Opportunity Costs – Definition | Types | Formula | Fields of Application


Opportunity Costs

Opportunity Costs know two different types and different fields of application. In order to understand what opportunity costs are at all, it is first necessary to define the term a little more detailed.

Definition of Opportunity Costs

Opportunity costs or sometimes also referred to as withdrawal costs, alternative costs or shadow costs are revenues or benefits that have escaped. These arise from the fact that there are no perceptions of given opportunities – that is, possibilities – with reference to the use of different resources. In the everyday language, the cost of remorse is often referred to as the cost of repentance or the cost of lost profits. This means that opportunity costs are not part of the performance and cost calculation, but rather are an economic concept with the aim of quantifying missing alternatives.

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Two Types of Opportunity Costs

In the case of the opportunity costs, one differentiates between two different types: between the input-related and the output-related opportunity costs. These are described in more detail below.

Input-related OC

These arise when the margin contribution of a good that is produced is calculated on the input factor, which includes, for example, units, working hours and tons. This is referred to as the so-called relative cover contribution. If one were to assess the opportunity costs, one does not necessarily have to rely on the contribution of the cover contributions. Rather, an assessment can also be achieved by looking at the lost customer acquisition, the lost market shares or the lost sales in relative terms. In practice, however, the evaluation is more frequent in relation to lost piece-covers, because their comparison can be made more easily and more quickly.

Output-related OC

Output-related opportunity costs are the cost or loss of cover contributions of an alternative option, which refers not to the input but rather to the output of the production process. A distinction must be made between the alternative costs and the optimal cost. While the former includes the opportunity costs, which differ from the next alternative, the latter is the optimal cost, the selected alternative option deviates from optimal use. Alternative costs can be used to compare different production programs in a company. At optimal costs, the evaluation of an alternative is only in comparison with the optimal production program. On the other hand, that the concept of opportunity costs can often be used exclusively for evaluating alternative options after decisions have already been made. This means that only an ex-post analysis is possible.

Areas of application of opportunity costs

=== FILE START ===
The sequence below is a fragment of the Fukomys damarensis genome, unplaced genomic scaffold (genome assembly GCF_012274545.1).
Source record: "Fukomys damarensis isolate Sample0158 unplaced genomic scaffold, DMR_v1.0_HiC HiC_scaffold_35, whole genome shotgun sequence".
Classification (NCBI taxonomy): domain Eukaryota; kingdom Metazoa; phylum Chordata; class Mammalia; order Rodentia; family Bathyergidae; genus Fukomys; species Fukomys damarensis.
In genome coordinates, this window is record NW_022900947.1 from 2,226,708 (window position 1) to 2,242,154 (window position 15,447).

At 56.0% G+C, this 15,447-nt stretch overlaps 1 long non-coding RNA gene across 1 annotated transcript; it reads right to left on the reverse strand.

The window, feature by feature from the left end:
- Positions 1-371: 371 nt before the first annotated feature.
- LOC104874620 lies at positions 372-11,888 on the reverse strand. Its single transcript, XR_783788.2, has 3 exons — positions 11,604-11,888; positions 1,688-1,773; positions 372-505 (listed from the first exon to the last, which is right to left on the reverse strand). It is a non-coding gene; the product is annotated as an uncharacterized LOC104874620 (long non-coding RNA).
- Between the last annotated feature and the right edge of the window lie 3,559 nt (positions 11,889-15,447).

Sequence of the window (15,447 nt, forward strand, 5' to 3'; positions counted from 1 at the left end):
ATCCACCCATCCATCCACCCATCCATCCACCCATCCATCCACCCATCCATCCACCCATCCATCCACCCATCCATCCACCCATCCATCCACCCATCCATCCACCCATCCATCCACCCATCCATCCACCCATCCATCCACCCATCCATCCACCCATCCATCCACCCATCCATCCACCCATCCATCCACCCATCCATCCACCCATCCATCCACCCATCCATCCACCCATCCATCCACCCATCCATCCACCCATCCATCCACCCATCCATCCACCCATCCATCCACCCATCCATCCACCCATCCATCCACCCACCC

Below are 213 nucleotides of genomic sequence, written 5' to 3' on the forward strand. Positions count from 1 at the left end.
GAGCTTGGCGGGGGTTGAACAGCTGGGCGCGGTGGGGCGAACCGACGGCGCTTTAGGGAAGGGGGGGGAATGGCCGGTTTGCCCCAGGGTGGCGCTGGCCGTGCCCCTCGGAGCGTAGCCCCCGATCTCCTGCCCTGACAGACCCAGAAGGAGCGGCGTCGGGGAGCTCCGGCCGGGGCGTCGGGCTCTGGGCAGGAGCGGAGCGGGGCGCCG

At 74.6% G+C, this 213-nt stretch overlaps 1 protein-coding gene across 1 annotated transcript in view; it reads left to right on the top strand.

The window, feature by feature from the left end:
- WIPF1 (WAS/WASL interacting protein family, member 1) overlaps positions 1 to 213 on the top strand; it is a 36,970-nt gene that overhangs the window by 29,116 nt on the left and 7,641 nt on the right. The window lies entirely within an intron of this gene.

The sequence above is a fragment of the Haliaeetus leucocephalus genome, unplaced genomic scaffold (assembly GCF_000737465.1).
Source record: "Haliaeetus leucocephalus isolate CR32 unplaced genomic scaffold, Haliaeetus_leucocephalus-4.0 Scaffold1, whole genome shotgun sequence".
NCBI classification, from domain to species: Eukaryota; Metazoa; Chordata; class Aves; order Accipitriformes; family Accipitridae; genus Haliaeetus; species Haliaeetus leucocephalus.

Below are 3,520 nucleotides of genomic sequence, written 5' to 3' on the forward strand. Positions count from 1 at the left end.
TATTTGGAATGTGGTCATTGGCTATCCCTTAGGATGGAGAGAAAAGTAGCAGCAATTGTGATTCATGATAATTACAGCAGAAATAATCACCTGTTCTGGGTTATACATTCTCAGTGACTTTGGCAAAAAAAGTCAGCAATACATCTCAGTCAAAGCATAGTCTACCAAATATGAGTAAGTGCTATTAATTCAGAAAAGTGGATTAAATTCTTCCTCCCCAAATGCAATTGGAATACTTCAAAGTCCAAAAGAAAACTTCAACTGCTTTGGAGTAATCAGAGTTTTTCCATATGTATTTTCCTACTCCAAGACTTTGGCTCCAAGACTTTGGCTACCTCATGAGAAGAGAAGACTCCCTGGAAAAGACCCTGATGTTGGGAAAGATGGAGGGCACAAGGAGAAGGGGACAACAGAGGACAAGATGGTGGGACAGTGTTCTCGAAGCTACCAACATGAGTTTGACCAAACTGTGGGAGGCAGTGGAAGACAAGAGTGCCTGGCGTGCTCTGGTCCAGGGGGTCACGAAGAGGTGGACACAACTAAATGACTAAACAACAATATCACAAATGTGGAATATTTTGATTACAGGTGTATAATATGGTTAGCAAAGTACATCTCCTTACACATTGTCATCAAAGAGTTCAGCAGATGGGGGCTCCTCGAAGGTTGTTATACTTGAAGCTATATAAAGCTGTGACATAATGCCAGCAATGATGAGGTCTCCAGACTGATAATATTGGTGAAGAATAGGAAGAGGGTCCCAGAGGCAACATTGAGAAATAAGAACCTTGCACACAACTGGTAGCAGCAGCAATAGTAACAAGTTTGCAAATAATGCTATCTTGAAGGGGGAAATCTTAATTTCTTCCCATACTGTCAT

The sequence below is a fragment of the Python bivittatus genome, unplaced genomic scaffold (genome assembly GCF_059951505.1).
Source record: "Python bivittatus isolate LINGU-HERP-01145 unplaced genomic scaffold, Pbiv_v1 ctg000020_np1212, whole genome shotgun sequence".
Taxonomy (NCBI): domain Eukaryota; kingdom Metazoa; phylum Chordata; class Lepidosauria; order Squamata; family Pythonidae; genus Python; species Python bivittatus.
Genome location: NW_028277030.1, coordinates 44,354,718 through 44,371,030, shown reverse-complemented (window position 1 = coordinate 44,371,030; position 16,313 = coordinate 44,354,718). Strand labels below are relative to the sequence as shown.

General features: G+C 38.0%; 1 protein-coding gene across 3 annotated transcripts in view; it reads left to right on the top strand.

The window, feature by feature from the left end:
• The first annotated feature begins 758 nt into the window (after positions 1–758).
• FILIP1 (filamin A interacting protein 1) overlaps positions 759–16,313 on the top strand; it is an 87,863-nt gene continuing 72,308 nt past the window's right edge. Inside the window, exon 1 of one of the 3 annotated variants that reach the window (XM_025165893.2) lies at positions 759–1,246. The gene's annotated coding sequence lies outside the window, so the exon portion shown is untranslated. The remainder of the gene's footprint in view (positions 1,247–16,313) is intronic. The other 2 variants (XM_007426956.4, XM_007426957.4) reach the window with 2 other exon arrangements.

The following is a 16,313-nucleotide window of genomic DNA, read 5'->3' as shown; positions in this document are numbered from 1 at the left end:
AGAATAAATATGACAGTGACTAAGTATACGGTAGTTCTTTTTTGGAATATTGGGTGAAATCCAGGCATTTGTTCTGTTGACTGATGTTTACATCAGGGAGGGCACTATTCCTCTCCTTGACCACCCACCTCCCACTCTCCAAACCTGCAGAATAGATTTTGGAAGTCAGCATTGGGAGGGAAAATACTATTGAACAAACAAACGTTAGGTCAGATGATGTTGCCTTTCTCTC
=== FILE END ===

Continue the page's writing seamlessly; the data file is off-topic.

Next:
With regard to the scope of application of opportunity costs, it is possible to differentiate between commercial and economic areas. In the field of business management, the focus is on questions about the decision with regard to additional orders, the determination of an optimal production program and the possibility of steering costs that are oriented towards opportunities. The economic sector is more likely to be based on a theory of comparative cost advantages, on the concept of the transformation curve, and on the lost benefit.

Practical examples of Opportunity Cost

Opportunity costs play an important role, for example, in the area of social and family policy – for example, the loss of income and the professional career development of a person for family and homework, which is, of course, also child-rearing. Opportunity costs of child-rearing are thus the loss of income, the loss of pension-related claims and an increased risk in relation to employment.

At the same time, the term “opportunity costs” also means the loss of a product. In this context, the opportunity costs arise if one renounces the other product in favor of the consumption of one product.

Finally, the opportunity costs with reference to the savings policy are also to be mentioned. These arise from the sum of the opportunities that have been given in order to strengthen the economy in the short term as well as the economic growth potential in the long term. This gives away potential tax revenues.

Opportunity Cost Formula

Money is on a Toyo account and is charged with 2% interest. However, a financial investment on the financial market would have yielded a 10% return. The difference is the opportunity costs. Calculation example:

Opportunity cost formula = (x * 1,1) – (x * 1.02)

In the case of an investment of x = € 1,000, the investor would have earned € 80 more on the capital market. The 80 € represents opportunity costs. In this example, it is already clear why opportunity costs do not represent actual costs according to the business definition. The investor waives 80 €, but there is no consumption of value.

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